LONDON, ENGLAND – NOVEMBER 09: In this photo illustration, a flipped version of the Coinbase logo is reflected in a mobile phone screen on November 09, 2021 in London, England. The cryptocurrency exchange platform is to release its quarterly earnings today. (Photo illustration by Leon Neal/Getty Images)

The Coinbase share closed at USD 44.21 which although, meant it rose by almost 2%, it also means that it is down almost 33% in the past six months. Believe it or not, the stock went as high as USD 98.02 on August 08th, 2022 which marked its peak along with the beginning of its downfall. “What goes up must come down eh?”

But the stock price is no longer the only security affected by the crypto slump that continues to baffle us (not really) with its aftereffects. The bursting of this bubble has caused ripples within the industry as a whole. From the ultimate collapse of rival FTX to now Coinbase Global’s bonds absorbing heavy damage, it has been a journey for the crypto-world and its investors as they started ditching FTX. FTX really went from having a sponsor spot on Mercedes’ F1 car to facing the axe in a sudden but not so sudden collapse.

Coming over to Coinbase Global, the bonds much like its shares have seen a sharp fall in prices. Seems as if investors are no longer investing time or money both through their app or their securities. The crypto exchange’s note due 2031 was trading at 51 cents on the dollar on Tuesday, down from its August peak of 68.50 cents on the dollar. Yields – that trade inversely to the price of the bond- jumped to 13.1%, according to Refinitiv data.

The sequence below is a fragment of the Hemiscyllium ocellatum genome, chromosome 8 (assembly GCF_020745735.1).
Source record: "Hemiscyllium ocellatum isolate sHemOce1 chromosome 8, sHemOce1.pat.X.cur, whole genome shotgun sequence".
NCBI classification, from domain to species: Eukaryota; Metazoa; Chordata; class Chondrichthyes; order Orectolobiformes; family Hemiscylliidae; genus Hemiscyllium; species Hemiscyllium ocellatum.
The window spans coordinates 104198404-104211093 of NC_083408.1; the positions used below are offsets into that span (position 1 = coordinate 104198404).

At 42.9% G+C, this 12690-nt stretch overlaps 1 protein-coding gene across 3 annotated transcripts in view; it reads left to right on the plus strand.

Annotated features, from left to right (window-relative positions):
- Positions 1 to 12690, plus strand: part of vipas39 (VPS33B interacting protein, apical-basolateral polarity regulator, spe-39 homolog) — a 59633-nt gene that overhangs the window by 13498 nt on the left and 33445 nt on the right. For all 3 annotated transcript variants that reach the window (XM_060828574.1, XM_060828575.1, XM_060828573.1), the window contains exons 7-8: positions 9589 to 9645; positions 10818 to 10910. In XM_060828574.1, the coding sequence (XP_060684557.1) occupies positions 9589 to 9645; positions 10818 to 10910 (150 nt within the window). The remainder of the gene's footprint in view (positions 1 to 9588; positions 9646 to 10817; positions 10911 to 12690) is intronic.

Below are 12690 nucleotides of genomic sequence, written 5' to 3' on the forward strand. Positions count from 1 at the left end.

Let me explain this better. A basic principle for the valuation or pricing of a bond depends on the yield. Its price is inversely related to yield – the reason being that as the required yield (read return) increases, the present value of the cash flow decreases; and vice-versa. Hence, the increase in yield to 13.1% meant the PV of cashflows would decrease leading to a sharper decline in bond prices.

The rising yield shows investor concerns for the bond. This jumped yield rate leads to the tumbling down of bond pricing by off-loading investors seeing this as an obvious sign of risk and you can understand the rest of the story. When compared to the beginning of the year, the crypto’s bonds were trading at around 93 cents to the dollar. So, in almost 11 months, it has seen a fall of around 45%.

Compared to the 10-year US treasury bond, the prospects of a recovery seem to be “if and when” rather than “when.” The 10-year US treasury bond was trading at around 3.806% which further concretes investor beliefs. Expected behaviour of investors, especially after the FTX collapse, appears to be extremely bearish on the crypto market overall. Moody’s Investor Service is currently holding the Coinbase family rating on review which stands at Ba3. If you are unaware, Moody’s Baa3 ratings and lower means that it is highly speculative and adverse economic conditions would weaken the obligor’s capacity to repay. Moody’s Baa3 is equivalent to a Fitch and S&P BBB- rating. Coinbase currently stands a level below that rating at Ba3 and is also under review.

If we are to believe Moody’s, the FTX collapse has heightened the level of uncertainty in crypto industry, raising challenges for all those operating within the sector. So, not just FTX or some crypto currencies but all the elements involved within are expecting a 2007 level threat. At least within their industry.

The crypto exchange could be seeing “an increasing possibility of sustained reductions in trading volumes and client engagement, that are important factors for Coinbase’s revenue” said Moody’s Vice President and Senior Analyst Fadi Abdel Massih and these statements do not appear to be much far from the limited analysis we can draw from their market numbers.